Laying hen in montreal (citizen)
On July 14th 1966, the executive council of the city of Montreal, presided by mayor Jean Drapeau, decided to forbid the butchering, slaughtering, breeding, fattening, raising and the selling of poultry and game on its territory. After a meeting of the municipal council, this decision became law on October 5th of the same year, on the eve of the World Fair of 1967, and would forever alter Quebec’s food and cultural practices. Five years later, we would also forbid the practice in the cities public markets.
Some people would claim victory for social progress translating in the exodus of "farm animals" to the country. Others would be relieved by the improvement in sanitary conditions downtown, eliminating droppings from the urban landscape. While others would denounce the loss to food autonomy, an interference in individual and collective freedoms and a blind generalization of the relationship between humans and animals in an urban setting.
It is therefore that in 2010, multiple large north-American cities, after public consultation reuniting citizens, experts, scientists and elected officials, have reintegrated certain animals such as laying hens into their city limits (Los Angeles, Seattle, Vancouver, New York and Chicago). Ottawa, Toronto and Gatineau are not to be left out and will start public consultations in the near future.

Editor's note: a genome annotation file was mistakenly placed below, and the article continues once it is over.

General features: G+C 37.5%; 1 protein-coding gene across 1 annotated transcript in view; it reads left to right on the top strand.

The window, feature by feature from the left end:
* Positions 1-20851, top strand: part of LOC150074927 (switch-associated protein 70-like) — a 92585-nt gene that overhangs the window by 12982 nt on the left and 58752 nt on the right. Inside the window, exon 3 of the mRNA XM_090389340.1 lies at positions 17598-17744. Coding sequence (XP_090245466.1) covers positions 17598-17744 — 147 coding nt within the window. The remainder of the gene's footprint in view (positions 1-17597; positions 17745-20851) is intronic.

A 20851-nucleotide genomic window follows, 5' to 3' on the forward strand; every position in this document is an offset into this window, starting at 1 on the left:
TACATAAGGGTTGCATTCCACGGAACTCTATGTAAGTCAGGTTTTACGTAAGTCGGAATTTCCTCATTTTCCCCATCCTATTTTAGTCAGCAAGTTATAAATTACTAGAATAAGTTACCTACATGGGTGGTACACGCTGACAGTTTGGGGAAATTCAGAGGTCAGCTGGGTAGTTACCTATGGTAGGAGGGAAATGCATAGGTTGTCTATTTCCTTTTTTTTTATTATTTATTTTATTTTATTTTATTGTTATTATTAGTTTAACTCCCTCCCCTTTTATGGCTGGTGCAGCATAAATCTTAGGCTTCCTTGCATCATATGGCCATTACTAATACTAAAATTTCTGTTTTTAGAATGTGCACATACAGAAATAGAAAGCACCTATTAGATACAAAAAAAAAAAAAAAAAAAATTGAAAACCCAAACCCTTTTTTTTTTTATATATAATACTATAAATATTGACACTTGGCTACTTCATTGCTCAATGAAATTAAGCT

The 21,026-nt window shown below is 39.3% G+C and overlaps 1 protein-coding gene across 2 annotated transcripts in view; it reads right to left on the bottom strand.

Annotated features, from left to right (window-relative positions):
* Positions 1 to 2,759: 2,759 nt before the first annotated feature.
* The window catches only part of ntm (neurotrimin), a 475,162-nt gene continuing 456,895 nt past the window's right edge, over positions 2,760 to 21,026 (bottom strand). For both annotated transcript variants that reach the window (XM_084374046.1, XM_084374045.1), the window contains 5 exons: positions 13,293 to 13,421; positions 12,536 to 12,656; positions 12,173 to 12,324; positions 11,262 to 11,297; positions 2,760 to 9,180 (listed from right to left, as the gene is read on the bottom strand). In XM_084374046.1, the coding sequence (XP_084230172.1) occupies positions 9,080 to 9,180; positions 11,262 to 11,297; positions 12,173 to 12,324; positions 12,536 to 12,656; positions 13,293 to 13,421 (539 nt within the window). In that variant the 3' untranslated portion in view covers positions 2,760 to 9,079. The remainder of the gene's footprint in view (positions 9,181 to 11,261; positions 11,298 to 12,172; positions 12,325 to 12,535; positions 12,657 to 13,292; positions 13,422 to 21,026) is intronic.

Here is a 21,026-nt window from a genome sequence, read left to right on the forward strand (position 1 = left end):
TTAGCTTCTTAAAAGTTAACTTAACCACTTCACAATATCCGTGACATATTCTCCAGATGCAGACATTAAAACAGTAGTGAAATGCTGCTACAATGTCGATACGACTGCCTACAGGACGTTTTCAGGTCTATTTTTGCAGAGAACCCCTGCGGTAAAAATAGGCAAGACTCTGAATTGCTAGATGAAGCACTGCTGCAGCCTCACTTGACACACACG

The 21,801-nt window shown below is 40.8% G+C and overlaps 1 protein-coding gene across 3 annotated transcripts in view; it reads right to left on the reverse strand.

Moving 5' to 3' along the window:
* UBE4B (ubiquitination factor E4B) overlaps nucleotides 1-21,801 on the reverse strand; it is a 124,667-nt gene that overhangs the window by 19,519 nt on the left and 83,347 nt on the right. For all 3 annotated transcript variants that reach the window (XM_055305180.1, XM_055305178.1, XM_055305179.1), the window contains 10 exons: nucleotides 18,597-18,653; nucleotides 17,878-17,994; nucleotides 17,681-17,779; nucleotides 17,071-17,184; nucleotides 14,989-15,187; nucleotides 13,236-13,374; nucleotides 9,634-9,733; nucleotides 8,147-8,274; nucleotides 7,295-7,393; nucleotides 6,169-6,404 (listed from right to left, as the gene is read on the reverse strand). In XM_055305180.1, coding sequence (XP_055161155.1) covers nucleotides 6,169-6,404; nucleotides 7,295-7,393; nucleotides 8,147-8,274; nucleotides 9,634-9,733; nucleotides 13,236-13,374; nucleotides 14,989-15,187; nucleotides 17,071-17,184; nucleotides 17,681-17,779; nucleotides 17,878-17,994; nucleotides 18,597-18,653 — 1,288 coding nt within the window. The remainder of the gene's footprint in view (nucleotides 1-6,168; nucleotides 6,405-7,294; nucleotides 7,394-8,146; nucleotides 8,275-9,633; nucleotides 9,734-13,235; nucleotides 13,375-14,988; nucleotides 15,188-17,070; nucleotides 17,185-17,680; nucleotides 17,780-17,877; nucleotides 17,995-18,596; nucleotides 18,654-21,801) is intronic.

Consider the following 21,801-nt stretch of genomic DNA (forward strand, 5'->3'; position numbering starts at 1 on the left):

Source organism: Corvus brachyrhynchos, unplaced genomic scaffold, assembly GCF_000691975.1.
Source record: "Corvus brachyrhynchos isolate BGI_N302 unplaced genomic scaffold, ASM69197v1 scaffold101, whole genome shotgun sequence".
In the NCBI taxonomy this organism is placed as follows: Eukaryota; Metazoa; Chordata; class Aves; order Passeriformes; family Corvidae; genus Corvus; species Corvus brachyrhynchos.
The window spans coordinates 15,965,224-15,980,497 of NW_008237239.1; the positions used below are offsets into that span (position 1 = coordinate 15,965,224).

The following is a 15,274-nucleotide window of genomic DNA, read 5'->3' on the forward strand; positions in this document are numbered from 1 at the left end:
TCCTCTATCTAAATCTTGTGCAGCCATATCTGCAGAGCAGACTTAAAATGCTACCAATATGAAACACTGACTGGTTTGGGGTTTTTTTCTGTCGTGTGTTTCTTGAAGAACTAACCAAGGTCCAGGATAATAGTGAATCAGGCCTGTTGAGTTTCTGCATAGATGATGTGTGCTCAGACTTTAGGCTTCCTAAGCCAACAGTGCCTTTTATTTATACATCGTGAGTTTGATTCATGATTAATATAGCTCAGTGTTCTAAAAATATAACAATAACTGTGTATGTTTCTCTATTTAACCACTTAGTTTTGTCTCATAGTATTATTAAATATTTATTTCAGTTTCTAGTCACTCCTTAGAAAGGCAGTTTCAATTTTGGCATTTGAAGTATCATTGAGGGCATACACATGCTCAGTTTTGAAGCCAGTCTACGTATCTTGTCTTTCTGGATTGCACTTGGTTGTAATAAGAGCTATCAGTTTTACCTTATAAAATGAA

Considering that we have a legitimate and democratic right for collective decisions regarding actual and future societal issues, the signatories of this letter call on the executive council of the City of Montreal to mandate, and in the shortest of delays, the Montreal Public Consultation office to hold a public consultation on the future of urban agriculture in montreal, most notably on the potential for reintergrating laying hens into our urban landscape.
It is noted that the Montreal Public Consultation office was instituted in 2002 by article 75 in the City of Montreal Charter and that no public consultation was held in 1966 to forbid the butchering, slaughtering, breeding, fattening, raising and the selling of poultry and game within the Montreal city limits.Research Collective in Sustainable Landscaping and Urban Agriculture
Collectif de Recherche en Aménagement Paysager et en Agriculture Urbaine Durable